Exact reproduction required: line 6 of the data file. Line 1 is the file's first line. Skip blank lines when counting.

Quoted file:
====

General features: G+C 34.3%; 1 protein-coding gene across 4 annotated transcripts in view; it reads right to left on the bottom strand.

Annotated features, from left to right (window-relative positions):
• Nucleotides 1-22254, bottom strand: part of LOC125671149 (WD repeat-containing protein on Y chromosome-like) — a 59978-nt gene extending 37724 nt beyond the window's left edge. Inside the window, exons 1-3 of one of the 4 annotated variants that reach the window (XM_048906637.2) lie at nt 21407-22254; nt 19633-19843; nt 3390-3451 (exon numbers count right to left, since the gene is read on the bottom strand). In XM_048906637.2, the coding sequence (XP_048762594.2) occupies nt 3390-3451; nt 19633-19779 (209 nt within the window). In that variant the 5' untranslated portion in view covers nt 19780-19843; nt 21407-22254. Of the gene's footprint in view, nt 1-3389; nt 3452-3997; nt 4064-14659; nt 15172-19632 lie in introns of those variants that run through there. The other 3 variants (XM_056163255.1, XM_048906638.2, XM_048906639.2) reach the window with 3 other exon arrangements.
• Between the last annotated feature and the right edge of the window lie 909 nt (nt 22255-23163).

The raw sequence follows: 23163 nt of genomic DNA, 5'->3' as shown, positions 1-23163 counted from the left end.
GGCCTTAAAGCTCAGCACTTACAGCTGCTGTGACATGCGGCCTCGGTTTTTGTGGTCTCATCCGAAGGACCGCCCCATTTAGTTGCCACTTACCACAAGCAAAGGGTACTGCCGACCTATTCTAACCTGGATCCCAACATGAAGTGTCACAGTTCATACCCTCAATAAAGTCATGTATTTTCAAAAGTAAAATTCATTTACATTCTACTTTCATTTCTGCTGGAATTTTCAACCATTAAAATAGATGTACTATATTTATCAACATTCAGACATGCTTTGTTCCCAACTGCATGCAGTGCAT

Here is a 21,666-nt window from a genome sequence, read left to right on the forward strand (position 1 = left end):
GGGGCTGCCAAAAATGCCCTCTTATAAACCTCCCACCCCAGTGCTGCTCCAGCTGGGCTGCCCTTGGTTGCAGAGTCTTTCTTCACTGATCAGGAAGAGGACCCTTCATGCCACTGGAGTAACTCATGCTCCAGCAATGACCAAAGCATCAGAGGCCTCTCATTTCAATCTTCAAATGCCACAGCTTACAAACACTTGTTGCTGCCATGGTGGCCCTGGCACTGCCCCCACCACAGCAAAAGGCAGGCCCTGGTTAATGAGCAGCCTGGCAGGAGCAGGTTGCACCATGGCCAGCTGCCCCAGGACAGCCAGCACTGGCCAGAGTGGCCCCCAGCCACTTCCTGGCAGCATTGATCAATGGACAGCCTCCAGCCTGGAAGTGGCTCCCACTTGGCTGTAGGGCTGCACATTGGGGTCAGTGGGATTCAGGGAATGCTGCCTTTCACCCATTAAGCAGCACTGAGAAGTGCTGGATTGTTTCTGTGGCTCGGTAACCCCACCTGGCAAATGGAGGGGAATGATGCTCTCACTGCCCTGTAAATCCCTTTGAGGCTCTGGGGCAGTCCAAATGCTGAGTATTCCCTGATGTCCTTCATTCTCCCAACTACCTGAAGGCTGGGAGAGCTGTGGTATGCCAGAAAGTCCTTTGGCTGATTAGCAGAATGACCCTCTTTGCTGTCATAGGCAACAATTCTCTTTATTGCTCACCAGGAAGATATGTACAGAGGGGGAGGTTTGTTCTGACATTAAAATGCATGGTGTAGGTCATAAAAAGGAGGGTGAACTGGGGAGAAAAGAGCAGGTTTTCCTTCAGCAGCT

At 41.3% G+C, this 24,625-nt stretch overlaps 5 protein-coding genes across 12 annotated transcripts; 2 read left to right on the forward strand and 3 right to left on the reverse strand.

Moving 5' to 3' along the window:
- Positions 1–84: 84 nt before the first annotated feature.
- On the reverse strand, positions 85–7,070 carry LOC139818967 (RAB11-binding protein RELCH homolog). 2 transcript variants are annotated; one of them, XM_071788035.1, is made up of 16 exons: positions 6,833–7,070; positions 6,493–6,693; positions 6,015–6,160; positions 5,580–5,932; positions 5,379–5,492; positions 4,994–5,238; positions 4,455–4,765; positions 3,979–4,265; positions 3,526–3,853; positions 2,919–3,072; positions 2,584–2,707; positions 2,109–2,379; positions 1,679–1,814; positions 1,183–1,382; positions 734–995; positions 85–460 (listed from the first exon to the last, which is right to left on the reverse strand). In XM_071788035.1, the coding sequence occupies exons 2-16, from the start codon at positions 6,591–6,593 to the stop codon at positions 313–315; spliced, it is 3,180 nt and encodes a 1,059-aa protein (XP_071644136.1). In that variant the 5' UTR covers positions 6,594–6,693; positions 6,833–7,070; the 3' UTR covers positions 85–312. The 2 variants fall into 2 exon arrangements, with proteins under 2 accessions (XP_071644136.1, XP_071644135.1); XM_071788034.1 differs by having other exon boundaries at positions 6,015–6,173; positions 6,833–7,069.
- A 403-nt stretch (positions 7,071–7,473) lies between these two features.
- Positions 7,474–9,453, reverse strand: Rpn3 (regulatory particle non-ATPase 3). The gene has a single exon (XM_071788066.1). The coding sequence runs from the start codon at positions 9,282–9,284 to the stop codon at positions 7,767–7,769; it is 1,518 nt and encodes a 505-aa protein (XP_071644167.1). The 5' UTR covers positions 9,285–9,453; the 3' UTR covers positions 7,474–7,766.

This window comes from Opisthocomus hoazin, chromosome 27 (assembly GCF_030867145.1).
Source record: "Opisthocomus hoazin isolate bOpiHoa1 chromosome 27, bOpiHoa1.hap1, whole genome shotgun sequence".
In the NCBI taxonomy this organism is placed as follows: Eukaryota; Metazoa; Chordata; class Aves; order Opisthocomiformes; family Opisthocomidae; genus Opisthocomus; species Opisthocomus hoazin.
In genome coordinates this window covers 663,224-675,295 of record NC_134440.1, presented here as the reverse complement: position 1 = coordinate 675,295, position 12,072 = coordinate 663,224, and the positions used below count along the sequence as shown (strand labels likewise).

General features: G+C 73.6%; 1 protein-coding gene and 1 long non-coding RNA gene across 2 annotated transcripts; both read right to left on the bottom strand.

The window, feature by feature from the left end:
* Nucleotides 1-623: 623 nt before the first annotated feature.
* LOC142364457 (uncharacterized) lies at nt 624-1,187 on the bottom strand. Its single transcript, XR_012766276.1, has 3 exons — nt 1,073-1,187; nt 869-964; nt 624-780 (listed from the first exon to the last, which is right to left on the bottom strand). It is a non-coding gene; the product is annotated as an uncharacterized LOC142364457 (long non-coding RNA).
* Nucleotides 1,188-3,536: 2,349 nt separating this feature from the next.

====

GGCCTTAAAGCTCAGCACTTACAGCTGCTGTGACATGCGGCCTCGGTTTTTGTGGTCTCATCCGAAGGACCGCCCCATTTAGTTGCCACTTACCACAAGCAAAGGGTACTGCCGACCTATTCTAACCTGGATCCCAACATGAAGTGTCACAGTTCATACCCTCAATAAAGTCATGTATTTTCAAAAGTAAAATTCATTTACATTCTACTTTCATTTCTGCTGGAATTTTCAACCATTAAAATAGATGTACTATATTTATCAACATTCAGACATGCTTTGTTCCCAACTGCATGCAGTGCAT